Posts Tagged ‘Flight to Freedom’

Update for Go Fund Me: Almost There!

Thursday, December 13th, 2018

Dear Readers:

I have raised $961 of my $1,000 goal to help Cherie Goren (re)publish her Holocaust refugee story and Rina Diamond publish her memoir of her refugee story. I have already started to edit Cherie’s book and my goal is to complete it by Cherie’s 94th birthday in March, 2019.

There is still time to donate if you haven’t already done so, because Krista Nelson (my partner in this endeavor) will be working on both books through at least half of 2019. I also hope to find some other people who want help with their memoir.

This Wednesday at the New Horizons Senior Center, I am reviewing the story of my family with my children’s book, Flight to Freedom: A Tale from Tarpiluvka, which I republished on Amazon earlier this year with the help of Krista, who works on book design and photos.

If you want to know more about my Go Fund Me project or make a donation, please go to: and type in in Search box on their Home Page. Thanx again to my daughter-in-law Maura for setting up my campaign. I never expected such a positive response! Have sent another update to all my contributors from Go Fund Me and am filled with gratitude for their donations. Personal thank you notes or phone calls have been sent to those who gave me donations via check or cash.


P.S. After the first the year, I plan to go back to some of my regular postings with recipes, book reviews, etc. while working on these two books, but my postings may not be as often.

Go Fund Me Letter, Updated from This Morning

Wednesday, November 7th, 2018

My daughter-in-law Maura has helped me tremendously with Go Fund Me. Here is the edited letter I wrote that she”sculpted” succinctly!:

Stories of Holocaust Resilience

This is Cherie Goren’s cover of her now out-of-print book, A Time to Keep, about her life in Lithuania before fleeing the Nazis. (I was able to get a copy of the cover later this morning.)

Here is the link to GO FUND ME:

We are raising $1,000 to cover the costs of self-publishing the incredible stories of two remarkable but unknown  women who fled the Holocaust.

Cherie’s father had the foresight and funds to leave Lithuania* right before Hitler took it back, thus saving his family from the ovens.(Cherie is now 92.) One hard copy survives of the memoir Cherie typed 20 years ago.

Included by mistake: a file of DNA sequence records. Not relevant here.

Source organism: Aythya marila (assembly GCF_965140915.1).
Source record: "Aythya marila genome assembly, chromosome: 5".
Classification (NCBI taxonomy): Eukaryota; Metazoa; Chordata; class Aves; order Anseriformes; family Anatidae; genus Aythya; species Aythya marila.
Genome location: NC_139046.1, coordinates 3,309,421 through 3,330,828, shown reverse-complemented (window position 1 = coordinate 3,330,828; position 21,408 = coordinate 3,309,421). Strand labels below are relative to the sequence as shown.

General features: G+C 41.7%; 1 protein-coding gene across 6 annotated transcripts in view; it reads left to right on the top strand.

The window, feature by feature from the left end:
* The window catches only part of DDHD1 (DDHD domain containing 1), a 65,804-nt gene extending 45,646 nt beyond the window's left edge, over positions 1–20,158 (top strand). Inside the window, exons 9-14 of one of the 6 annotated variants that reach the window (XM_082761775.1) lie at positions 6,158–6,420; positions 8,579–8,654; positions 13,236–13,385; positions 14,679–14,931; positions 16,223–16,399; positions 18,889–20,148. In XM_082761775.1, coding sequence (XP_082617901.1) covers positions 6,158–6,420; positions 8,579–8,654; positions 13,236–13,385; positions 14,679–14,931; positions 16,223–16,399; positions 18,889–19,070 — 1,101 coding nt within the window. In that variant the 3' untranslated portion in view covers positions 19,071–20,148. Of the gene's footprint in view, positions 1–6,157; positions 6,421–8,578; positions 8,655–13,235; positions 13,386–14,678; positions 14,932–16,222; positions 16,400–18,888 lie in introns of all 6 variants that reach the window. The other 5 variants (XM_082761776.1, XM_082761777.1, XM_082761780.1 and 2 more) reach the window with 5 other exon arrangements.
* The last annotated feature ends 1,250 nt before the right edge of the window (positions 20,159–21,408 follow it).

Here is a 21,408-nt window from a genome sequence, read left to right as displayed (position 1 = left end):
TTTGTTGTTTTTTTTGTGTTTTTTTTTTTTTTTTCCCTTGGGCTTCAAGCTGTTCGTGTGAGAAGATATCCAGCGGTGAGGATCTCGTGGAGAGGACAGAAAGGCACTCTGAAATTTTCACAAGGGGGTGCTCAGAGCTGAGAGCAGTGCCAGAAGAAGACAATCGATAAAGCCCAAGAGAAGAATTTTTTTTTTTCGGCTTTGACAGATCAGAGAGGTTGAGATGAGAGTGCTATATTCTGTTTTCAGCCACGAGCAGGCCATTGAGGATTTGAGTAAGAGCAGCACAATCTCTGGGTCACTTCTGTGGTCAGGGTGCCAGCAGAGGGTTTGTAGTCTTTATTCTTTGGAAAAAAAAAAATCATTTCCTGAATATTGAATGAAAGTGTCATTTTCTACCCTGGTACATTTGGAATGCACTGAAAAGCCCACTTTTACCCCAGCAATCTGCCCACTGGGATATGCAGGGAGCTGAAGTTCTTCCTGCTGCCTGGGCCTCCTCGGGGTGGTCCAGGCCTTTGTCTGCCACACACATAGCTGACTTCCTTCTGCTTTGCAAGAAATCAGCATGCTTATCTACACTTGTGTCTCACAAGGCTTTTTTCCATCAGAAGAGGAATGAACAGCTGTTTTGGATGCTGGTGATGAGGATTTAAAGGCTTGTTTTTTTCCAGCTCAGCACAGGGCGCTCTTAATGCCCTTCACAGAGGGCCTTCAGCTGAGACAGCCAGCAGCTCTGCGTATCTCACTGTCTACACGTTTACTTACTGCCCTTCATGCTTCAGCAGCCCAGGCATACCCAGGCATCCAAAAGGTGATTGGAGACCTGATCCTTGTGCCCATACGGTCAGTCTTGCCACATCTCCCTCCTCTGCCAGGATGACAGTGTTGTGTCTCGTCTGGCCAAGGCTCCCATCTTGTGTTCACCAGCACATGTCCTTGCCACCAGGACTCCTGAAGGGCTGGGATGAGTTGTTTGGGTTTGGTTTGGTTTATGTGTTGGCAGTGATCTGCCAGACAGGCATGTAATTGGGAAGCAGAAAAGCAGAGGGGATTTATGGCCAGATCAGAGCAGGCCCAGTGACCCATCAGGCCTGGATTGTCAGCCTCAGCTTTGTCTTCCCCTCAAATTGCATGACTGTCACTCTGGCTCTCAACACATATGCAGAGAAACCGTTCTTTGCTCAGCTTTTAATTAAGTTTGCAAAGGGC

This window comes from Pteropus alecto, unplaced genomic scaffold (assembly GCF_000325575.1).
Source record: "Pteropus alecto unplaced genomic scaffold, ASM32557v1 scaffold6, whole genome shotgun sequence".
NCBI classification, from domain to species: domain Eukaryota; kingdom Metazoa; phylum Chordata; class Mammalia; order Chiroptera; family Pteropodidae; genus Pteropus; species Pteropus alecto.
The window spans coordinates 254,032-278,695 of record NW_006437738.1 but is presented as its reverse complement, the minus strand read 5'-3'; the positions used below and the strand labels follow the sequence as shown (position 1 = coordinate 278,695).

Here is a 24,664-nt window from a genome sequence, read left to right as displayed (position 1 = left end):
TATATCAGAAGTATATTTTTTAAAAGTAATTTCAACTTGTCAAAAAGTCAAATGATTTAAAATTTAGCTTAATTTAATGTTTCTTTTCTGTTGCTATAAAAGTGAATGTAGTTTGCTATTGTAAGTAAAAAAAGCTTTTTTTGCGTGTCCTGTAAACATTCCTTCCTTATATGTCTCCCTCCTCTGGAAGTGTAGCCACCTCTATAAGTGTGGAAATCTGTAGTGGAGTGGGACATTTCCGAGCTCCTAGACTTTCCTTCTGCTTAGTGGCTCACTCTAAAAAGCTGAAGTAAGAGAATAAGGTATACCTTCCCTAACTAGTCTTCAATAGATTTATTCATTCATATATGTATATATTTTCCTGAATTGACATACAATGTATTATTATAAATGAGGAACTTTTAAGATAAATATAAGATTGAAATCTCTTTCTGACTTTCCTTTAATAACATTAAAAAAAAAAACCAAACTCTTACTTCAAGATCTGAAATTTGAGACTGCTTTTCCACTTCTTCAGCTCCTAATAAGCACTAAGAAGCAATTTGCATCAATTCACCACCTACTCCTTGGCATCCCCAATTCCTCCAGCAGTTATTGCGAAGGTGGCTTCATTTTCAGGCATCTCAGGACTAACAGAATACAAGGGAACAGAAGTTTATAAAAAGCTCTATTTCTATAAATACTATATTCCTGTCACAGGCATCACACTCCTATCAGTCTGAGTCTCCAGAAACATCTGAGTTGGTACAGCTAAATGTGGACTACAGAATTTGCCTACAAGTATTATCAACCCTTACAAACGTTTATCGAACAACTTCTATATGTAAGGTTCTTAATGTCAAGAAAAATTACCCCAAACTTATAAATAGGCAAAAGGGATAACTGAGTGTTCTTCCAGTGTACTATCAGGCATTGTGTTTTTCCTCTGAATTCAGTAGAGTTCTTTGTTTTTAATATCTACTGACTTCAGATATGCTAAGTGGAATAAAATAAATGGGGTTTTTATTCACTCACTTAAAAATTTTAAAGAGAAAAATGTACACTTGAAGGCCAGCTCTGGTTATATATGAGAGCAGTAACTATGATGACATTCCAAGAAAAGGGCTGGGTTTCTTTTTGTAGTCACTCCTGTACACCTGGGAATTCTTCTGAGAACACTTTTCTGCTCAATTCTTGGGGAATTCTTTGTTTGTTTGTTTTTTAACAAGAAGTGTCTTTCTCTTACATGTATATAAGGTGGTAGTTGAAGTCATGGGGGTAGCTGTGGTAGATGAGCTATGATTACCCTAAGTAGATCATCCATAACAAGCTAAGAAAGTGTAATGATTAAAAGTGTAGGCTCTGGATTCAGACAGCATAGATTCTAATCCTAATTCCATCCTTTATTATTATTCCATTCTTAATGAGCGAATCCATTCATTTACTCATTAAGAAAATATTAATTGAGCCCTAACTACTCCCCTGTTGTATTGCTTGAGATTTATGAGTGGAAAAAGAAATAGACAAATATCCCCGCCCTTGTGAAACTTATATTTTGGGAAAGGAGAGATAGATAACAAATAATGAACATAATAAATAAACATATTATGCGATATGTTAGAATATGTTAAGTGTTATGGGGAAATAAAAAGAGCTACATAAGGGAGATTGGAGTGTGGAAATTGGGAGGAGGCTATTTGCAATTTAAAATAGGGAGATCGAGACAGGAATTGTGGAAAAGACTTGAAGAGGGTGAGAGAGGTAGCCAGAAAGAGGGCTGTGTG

Sidebar: Cherie’s nephew, Freddie, recently produced a Vimeo about his family that provides background for Cherie’s family’s safety after leaving Memel, Lithuania, as well as information about Memel and WWII that is worth watching. Here is the link:

My friend Rina spent part of the war in a Russian detention camp with her mother, a midwife. Rina was sent to Israel by Kindertransport and eventually migrated to the United States. She started her story and it deserves to be shared widely.

With my writing colleague, Krista Nelson, who handles book design and photo retouching, I plan to publish these two tales of hope and resilience. The costs of editing, developing, formatting, and self-publishing both titles should run approximately $1,000. This summer I republished **Flight to Freedom: A Tale from Tarpiluvka on Amazon’s author platform and am confident in our ability to bring these stories to readers quickly and professionally.

So, if you think that positive stories, rather than horror stories, about immigrants who came to America to flee the Nazis is a worthwhile project, we welcome any amount you are able to contribute. I am calling this project WordWorks.

In October, my website,, received 702 unique visitors. If each of you, my readers, contributed a dollar or two, we could get this project off the ground immediately.

Thank you for your ongoing support of my writing. Comments welcome.

ellen sue

Here is the link to GO FUND ME:

*The November issue of Smithsonian Magazine has devoted almost the entire magazine to the Holocaust and two diaries recently found, one from Lithuania. If you Google the Smithsonian magazine, you will find several links. The cover’s title is “The New Anne Frank,” and the story of the young Lithuanian poet, Matilda Olkin is entitled: “Finding Her Voice.”

I don’t believe in coincidences. This issue of the Smithsonian inspires me to move forward with Cherie’s Holocaust refugee story of Lithuania and Rina’s refugee story from Russia during WWII.


**Note: This is the front  cover photo of my family from my book, Flight to Freedom: A Tale from Tarpiluvka, available on Amazon. (Back cover is in the Go Fund Me letter.) It tells, in historical fiction form, about the survival of my mother’s family because my great-great-grandmother sent her two sons from a shtetl in Russia to the village of Tarpiluvka in then Austria-Hungary to save them from conscription in the Russian Army at ages 9 and 12. They were adopted by a Jewish family in which the wife could not have children and thought the boys’ arrival was a miracle. My grandmother is second from right and these are six of her 12 siblings who migrated to America and made a new life here. My goal is to help others with resilience tell their stories.